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» February 10, 2010 «
Storms are missing the upper Colorado River basin, resulting in a snowpack that is below average. The Bureau of Reclamation says the snowpack is just 83 percent of average and the projected runoff is 74 percent of average. Storms have dropped precipitation in Southern California and other areas of the lower Colorado River basin. That has caused a decline in irrigation water orders, as a result water in Lake Mead has risen two and a half feet over the last week. Southern California gets about 40 percent of its water from the Colorado River.
Autumn and winter rains have transformed many California pastures. Rangeland grasses and other forage have germinated and started to recover. Many stock ponds have refilled. Some ranchers are even starting to talk about expanding their herds, but most remain cautious. Regular rains will be needed to sustain the rangeland recovery. One rancher said a rainstorm once a week from now through April would be ideal. That would keep grass growing and build up the watershed.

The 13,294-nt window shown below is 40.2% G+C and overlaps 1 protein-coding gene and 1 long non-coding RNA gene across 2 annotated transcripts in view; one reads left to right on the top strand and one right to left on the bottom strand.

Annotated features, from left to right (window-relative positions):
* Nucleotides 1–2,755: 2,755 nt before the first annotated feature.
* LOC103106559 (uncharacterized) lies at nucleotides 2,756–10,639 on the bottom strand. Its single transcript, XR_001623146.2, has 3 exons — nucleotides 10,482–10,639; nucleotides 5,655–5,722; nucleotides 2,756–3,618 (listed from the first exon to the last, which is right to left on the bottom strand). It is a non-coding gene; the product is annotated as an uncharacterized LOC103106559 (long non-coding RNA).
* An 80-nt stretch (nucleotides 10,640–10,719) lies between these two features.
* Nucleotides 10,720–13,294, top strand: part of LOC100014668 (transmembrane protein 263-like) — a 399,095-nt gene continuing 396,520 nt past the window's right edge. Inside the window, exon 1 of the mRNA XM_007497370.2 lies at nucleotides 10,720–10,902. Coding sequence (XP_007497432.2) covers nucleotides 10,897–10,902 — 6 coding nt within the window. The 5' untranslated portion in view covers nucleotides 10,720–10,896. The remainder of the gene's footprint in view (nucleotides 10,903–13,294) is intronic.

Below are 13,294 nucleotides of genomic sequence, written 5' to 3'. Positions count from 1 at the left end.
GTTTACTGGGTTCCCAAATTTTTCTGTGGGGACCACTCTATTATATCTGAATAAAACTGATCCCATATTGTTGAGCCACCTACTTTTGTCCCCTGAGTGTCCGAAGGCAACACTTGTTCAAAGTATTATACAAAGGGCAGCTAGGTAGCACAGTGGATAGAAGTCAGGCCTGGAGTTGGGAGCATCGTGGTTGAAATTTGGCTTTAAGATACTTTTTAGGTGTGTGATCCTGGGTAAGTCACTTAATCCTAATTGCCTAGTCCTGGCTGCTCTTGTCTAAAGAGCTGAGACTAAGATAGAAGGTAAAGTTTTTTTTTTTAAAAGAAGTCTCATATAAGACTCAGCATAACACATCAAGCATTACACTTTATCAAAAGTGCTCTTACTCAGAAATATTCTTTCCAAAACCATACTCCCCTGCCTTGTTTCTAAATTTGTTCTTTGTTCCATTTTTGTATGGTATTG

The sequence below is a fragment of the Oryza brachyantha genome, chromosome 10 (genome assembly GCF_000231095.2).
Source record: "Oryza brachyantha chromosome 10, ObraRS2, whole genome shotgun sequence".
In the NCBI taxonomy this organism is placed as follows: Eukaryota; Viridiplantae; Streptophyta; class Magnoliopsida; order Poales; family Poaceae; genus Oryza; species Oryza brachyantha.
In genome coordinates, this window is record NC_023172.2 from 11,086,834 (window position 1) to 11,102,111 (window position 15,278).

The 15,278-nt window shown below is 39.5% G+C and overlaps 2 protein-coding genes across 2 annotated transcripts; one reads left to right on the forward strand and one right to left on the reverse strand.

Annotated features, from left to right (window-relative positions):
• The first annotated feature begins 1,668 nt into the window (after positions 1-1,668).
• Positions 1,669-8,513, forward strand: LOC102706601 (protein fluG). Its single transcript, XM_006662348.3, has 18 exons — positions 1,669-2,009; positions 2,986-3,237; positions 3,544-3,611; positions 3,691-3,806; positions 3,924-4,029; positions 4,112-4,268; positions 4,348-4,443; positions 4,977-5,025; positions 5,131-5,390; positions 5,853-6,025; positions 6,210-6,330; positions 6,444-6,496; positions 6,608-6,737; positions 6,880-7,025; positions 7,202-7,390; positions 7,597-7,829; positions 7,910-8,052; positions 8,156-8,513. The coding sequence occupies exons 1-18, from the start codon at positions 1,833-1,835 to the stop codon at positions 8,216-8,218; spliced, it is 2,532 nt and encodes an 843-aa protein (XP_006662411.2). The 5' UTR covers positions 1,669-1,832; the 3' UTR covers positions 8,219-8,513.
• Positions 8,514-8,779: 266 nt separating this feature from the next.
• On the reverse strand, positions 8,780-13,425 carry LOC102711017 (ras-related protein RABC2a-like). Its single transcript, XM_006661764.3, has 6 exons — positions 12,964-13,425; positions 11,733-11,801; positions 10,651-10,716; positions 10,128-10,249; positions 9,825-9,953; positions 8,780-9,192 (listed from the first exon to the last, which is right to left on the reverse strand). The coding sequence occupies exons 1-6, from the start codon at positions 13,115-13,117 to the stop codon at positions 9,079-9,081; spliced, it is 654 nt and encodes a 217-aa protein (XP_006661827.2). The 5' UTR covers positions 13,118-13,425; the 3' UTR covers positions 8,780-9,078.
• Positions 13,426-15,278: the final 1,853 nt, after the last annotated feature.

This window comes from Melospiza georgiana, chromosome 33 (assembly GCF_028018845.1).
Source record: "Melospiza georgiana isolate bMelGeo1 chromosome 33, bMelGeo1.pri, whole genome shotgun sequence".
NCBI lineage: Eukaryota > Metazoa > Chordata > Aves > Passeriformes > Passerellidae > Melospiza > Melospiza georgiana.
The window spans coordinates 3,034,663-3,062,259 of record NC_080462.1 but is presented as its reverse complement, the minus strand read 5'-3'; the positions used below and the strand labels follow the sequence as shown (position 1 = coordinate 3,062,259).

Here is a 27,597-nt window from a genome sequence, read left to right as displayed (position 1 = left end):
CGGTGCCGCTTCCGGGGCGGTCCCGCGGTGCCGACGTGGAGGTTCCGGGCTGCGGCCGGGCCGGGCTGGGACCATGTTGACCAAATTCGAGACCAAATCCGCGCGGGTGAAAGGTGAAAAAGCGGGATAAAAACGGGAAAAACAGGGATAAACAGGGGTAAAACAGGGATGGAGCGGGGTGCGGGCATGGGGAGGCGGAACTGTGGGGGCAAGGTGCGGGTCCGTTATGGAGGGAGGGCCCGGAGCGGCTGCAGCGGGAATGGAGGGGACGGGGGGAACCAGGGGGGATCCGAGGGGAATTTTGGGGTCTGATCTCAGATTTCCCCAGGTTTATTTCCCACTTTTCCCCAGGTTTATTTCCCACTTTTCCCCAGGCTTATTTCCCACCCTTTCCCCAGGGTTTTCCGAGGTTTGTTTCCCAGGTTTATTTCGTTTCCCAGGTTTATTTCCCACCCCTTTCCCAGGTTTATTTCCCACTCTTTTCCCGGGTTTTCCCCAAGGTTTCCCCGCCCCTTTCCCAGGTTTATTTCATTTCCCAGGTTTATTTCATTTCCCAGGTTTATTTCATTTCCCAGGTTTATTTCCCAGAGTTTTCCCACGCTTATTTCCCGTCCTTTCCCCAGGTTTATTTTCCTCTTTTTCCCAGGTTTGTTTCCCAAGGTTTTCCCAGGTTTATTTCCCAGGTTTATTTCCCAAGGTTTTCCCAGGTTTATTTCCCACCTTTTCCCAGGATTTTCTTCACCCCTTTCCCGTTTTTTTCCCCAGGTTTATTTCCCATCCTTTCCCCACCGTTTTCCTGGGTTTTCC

California strawberry production rebounded last week as farmers shipped more than 600,000 10-pound trays to market. The California Strawberry Commission expects production to increase again later this week after rain leaves the growing areas. There should be strawberries available at retail outlets in California for Valentine's Day. Nationwide there may be less fruit available as weather issues have caused problems in Mexican growing regions.
California lost 109 dairy farms in 2009, according to a California Department of Food and Agriculture report. It cites the weakened state of the economy, higher feed costs and low prices paid to producers along with various dairy buyout programs as reasons for farmers going out of business. Merced County lost the most, as 29 dairies in that county folded. Glenn County lost 14 dairies. CDFA keeps track of the number of dairy farms each year.Top